temperature favors nectar secretion, since the membranes of the nectary are rendered more permeable, the solvent power of water is increased, and chemical changes in the plant take place more readily. Records of honey production for 29 years at Clarinda, Iowa, showed that the largest yield from white clover was on days with a temperature from 80 to 90 degrees F. According to the reports of 19 large honey producers in Iowa, Missouri, and Illinois, the largest yields of nectar are obtained when the temperature ranges from 80 to 100 degrees. Alfalfa yields nectar most freely when there is ample moisture in the soil of irrigated land, during a succession of hot days. On the other hand, very high temperature, exceeding 95 to 100 degrees, may be injurious.
Several very important honey plants yield nectar abundantly at moderate, or in some instances relatively low, temperatures. Willow-herb will yield nectar freely during weather that would stop all storing from basswood and clover. “I have seen,” says Hutchinson, “bees working on raspberry when the weather was so cool that white clover would not yield a drop of nectar.” Sainfoin in England will yield between 60 and 65 degrees, even with very little sunshine. Sladen records that on a September day, in England, bees brought in from heather most honey between 8 a. m., when the temperature was only 48 degrees, and 10 a. m., when it was 52 degrees. I have also a report from British Columbia of bees working on flowers when the temperature did not rise above 52 degrees all day.
Cold or cool nights followed by warm days are better for nectar secretion than a uniform temperature. Sugar is formed most rapidly at a high temperature, but its accumulation in the plant is favored by a lower temperature. On a warm, clear day sugar is made in the cells of leaves more rapidly than it can be carried away, and in the form of starch it is stored in the granules (chloroplasts) containing the leaf-green pigment. During the night, with its lower temperature, it is moved out of the leaves in the form of glucose or grape sugar (dextrose), and is carried to different parts of the plant where it is used or stored. The best, or optimum, temperature for the manufacture of sugar by leaves, in many plants, is between 68 degrees F. and 72 degrees F.; but it may be made slowly in some cases at much higher and lower temperatures. Plants can not make sugar in the night time, because sunlight, the force which drives the machinery of the leaf, is turned off when the sun drops below the horizon.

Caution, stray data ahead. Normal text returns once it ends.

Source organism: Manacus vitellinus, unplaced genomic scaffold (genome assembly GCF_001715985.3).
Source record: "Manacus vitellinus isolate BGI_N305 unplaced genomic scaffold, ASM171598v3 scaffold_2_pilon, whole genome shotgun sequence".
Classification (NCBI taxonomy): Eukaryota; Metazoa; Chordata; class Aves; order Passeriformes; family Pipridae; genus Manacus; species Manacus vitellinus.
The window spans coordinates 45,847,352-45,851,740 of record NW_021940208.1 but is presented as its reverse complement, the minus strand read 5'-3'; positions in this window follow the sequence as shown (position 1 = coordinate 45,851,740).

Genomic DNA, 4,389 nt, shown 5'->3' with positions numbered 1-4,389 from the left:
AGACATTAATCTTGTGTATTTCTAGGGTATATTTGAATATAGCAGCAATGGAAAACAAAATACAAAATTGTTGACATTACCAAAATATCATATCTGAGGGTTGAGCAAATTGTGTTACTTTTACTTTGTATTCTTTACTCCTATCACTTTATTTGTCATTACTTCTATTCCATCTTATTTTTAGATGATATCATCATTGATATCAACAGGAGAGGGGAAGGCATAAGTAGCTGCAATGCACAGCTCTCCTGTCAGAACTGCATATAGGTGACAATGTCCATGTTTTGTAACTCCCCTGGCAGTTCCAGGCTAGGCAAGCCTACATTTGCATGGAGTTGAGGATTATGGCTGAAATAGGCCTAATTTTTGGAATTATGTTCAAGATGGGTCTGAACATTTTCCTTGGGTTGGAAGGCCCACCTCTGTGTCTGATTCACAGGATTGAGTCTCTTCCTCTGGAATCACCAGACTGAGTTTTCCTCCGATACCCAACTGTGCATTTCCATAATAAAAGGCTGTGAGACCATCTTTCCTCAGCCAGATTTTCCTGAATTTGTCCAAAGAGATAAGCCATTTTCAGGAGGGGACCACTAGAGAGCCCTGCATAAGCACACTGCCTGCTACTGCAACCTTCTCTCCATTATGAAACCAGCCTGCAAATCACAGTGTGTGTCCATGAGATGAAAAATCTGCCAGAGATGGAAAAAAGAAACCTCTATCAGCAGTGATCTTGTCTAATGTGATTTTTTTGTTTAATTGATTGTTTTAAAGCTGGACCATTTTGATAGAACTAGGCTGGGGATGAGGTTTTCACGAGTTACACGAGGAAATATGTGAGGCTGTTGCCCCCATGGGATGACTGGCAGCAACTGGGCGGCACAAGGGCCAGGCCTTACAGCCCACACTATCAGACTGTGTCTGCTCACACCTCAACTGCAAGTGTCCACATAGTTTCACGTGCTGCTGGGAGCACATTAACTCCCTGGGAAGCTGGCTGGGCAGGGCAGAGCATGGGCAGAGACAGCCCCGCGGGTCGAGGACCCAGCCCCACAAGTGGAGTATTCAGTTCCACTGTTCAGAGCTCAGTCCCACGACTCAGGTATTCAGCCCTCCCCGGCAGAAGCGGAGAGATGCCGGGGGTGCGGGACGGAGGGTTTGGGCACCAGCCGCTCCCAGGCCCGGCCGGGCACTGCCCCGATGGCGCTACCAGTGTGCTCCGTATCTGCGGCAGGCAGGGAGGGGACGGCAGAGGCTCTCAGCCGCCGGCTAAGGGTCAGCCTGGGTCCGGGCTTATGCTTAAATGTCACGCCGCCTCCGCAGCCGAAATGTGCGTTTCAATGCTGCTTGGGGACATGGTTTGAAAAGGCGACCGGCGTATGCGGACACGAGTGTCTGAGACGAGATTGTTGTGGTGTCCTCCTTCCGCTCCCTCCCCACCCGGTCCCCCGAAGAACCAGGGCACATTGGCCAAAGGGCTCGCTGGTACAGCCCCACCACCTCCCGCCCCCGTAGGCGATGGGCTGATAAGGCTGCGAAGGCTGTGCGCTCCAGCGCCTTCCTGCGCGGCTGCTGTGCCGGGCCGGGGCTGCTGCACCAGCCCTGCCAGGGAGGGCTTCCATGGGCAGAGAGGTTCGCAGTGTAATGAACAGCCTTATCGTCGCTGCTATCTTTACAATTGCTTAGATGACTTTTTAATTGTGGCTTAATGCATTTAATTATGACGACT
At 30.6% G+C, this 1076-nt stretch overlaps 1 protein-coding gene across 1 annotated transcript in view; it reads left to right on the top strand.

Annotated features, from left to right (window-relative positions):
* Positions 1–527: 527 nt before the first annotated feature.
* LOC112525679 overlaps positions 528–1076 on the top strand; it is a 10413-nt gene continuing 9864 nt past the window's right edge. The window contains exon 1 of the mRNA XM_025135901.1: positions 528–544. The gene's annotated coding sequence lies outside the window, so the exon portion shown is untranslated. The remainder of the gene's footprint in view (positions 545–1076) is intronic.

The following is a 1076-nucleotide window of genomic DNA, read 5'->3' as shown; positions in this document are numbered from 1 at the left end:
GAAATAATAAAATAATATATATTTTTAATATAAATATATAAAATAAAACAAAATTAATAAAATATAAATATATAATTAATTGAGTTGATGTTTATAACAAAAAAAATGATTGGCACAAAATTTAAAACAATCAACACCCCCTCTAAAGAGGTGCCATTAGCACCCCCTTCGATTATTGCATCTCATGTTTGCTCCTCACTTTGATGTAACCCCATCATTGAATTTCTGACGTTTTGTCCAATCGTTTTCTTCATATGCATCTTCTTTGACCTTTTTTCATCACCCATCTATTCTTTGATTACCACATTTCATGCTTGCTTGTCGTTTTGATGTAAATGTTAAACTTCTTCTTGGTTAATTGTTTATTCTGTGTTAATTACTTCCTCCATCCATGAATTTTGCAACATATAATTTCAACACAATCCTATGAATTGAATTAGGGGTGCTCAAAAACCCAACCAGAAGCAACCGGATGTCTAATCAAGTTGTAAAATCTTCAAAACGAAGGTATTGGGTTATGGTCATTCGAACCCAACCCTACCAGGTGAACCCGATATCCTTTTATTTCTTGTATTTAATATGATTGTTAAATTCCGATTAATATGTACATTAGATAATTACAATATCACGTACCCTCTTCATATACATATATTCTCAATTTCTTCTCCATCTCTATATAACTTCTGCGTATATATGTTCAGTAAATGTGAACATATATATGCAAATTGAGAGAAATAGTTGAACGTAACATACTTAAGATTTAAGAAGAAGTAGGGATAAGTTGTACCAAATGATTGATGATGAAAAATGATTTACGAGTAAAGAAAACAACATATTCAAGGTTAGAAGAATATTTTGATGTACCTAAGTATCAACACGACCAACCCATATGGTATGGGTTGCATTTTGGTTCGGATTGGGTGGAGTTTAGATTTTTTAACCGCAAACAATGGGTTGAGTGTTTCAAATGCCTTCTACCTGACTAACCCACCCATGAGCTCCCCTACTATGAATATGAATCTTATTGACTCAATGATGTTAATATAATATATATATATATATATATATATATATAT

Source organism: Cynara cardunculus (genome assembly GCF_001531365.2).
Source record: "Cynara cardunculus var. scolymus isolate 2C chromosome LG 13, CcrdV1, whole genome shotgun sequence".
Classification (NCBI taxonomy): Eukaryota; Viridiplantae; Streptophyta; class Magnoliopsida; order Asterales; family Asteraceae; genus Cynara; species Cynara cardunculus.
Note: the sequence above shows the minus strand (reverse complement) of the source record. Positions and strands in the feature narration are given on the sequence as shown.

But growth may take place in darkness as well as in the light. The best temperature for growth with most plants is between 77 degrees F. and 90 degrees F., for there is an optimum temperature for growth as well as for the making of sugar. But it will be noted that a higher temperature is required for growth than for the manufacture of sugar. In the Temperate Zone the temperature at night is usually much lower than in the daytime, and in spring often falls nearly to or even below the freezing-point. During a cold night growth is checked, or stopped, and the sugar formed during the day remains unused, until with the return of light the temperature again rises. There will thus be more sugar available after a cold than after a warm night, during which much of it has been used for growth. Woody shrubs and trees contain the largest amount of starch in the fall, which during the winter is changed into sugar found in the bark and winter leaves. A rise of temperature in the spring causes the sugar to change back into starch. The conversion of insoluble starch into soluble sugar and the reverse is effected by the agency of ferments known as enzymes, the action of which is influenced by temperature.
LIGHT AND THE MAKING OF SUGAR
The secretion of nectar is closely related to the amount of light the plant receives. The force, or energy, required for the manufacture of food material is